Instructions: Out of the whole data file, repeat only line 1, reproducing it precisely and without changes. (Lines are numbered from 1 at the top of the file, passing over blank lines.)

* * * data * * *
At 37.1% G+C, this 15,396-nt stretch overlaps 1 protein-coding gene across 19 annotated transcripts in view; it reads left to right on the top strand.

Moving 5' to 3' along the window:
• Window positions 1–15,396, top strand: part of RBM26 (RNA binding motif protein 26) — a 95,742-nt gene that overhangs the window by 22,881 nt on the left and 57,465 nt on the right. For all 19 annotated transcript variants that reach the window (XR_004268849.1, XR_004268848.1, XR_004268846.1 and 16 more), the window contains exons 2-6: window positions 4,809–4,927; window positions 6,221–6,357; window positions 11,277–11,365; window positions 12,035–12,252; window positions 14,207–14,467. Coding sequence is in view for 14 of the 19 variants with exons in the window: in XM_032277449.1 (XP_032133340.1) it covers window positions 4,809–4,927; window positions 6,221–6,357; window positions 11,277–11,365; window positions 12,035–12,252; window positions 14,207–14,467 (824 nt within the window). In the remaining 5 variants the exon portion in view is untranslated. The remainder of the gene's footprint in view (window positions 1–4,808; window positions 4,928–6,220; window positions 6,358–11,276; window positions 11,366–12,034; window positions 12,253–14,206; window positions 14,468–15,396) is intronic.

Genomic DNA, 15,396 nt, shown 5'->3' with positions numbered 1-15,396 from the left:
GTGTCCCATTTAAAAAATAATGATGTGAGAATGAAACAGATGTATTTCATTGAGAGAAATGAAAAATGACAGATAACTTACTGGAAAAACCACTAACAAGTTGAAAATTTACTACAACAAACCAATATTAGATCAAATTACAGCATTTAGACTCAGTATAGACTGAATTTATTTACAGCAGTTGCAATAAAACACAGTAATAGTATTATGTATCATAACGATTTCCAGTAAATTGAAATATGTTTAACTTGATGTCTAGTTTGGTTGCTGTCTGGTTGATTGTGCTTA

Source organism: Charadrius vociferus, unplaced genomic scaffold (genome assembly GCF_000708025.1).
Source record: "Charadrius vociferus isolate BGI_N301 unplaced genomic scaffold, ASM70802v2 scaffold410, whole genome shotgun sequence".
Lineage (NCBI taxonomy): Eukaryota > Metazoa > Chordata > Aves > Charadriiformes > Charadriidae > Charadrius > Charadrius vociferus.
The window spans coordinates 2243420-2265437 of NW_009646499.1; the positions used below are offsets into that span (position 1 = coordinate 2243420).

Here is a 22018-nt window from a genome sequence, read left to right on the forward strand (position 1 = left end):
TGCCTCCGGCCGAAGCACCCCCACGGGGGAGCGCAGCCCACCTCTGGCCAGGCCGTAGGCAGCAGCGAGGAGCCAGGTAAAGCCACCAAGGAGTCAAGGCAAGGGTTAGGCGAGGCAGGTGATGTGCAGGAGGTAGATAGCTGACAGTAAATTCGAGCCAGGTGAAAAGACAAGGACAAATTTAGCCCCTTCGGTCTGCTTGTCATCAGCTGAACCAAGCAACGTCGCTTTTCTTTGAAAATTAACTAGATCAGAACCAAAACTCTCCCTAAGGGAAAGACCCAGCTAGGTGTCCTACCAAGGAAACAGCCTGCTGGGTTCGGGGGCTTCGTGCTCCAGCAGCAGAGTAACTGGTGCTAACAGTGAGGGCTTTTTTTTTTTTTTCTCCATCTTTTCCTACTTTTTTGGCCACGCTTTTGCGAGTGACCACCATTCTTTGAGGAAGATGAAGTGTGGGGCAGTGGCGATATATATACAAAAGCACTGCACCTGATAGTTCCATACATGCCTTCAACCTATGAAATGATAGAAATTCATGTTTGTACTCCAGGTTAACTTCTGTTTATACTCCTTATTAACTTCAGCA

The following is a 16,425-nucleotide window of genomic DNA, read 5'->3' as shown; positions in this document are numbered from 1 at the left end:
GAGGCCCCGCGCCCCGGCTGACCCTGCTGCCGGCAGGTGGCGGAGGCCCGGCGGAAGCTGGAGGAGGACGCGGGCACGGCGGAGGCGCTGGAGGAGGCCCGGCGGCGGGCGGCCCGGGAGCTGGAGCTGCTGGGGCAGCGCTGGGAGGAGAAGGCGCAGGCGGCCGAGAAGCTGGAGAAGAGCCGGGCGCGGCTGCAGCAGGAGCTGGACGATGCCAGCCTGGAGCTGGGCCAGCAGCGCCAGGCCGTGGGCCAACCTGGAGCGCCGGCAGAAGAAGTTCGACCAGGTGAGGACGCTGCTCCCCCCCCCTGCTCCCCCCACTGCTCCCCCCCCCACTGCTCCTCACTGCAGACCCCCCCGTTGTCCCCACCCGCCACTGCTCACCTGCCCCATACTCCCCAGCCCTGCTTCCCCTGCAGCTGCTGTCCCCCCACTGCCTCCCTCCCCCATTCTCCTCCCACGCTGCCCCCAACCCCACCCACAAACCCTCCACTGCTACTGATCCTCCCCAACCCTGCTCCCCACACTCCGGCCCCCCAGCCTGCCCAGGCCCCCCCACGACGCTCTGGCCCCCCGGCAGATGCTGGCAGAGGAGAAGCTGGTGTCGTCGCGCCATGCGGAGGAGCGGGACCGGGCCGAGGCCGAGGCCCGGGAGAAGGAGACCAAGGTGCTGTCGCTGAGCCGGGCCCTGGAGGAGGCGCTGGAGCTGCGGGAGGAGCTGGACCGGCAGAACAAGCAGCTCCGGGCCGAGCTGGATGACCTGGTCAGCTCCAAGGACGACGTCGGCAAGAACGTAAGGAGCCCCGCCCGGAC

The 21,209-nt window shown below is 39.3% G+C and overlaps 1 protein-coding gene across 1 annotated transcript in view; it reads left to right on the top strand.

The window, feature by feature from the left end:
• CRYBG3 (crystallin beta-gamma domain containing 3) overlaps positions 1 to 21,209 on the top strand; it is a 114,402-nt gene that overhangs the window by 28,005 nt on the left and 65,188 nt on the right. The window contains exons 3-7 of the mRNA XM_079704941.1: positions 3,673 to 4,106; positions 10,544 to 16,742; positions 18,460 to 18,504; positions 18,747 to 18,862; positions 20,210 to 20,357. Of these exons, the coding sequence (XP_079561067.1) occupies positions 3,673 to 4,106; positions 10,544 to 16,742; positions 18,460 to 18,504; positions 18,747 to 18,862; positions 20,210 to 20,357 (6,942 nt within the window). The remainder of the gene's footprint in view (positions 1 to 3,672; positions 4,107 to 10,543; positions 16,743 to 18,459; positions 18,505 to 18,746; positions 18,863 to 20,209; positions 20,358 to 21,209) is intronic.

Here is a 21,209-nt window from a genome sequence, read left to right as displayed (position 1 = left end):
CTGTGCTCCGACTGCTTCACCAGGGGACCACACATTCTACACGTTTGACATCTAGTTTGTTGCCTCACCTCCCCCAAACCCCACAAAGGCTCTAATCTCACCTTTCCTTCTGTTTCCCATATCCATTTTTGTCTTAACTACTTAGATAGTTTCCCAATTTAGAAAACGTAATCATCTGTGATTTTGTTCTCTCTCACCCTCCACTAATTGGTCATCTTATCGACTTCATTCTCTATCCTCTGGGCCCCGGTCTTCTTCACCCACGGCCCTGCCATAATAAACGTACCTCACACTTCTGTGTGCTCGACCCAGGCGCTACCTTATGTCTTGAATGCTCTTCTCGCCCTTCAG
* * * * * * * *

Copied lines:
At 37.1% G+C, this 15,396-nt stretch overlaps 1 protein-coding gene across 19 annotated transcripts in view; it reads left to right on the top strand.